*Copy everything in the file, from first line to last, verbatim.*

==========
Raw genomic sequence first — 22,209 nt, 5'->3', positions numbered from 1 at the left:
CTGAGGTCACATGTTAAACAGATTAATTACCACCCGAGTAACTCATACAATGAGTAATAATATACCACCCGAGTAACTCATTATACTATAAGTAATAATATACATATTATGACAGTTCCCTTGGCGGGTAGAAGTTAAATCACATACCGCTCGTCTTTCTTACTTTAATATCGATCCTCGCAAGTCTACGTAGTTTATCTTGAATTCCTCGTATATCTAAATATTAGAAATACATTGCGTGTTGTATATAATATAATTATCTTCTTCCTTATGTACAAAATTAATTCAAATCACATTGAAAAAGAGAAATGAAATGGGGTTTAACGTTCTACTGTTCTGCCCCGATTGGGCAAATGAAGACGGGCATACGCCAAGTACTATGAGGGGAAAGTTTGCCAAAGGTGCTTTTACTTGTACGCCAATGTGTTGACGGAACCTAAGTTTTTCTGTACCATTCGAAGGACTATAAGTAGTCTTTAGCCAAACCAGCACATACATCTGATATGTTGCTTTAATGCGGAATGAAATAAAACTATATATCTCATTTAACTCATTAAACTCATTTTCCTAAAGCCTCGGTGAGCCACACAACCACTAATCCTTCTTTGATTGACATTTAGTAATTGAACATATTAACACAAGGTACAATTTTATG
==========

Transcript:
Raw genomic sequence first — 22,209 nt, 5'->3', positions numbered from 1 at the left:
CTGAGGTCACATGTTAAACAGATTAATTACCACCCGAGTAACTCATACAATGAGTAATAATATACCACCCGAGTAACTCATTATACTATAAGTAATAATATACATATTATGACAGTTCCCTTGGCGGGTAGAAGTTAAATCACATACCGCTCGTCTTTCTTACTTTAATATCGATCCTCGCAAGTCTACGTAGTTTATCTTGAATTCCTCGTATATCTAAATATTAGAAATACATTGCGTGTTGTATATAATATAATTATCTTCTTCCTTATGTACAAAATTAATTCAAATCACATTGAAAAAGAGAAATGAAATGGGGTTTAACGTTCTACTGTTCTGCCCCGATTGGGCAAATGAAGACGGGCATACGCCAAGTACTATGAGGGGAAAGTTTGCCAAAGGTGCTTTTACTTGTACGCCAATGTGTTGACGGAACCTAAGTTTTTCTGTACCATTCGAAGGACTATAAGTAGTCTTTAGCCAAACCAGCACATACATCTGATATGTTGCTTTAATGCGGAATGAAATAAAACTATATATCTCATTTAACTCATTAAACTCATTTTCCTAAAGCCTCGGTGAGCCACACAACCACTAATCCTTCTTTGATTGACATTTAGTAATTGAACATATTAACACAAGGTACAATTTTATG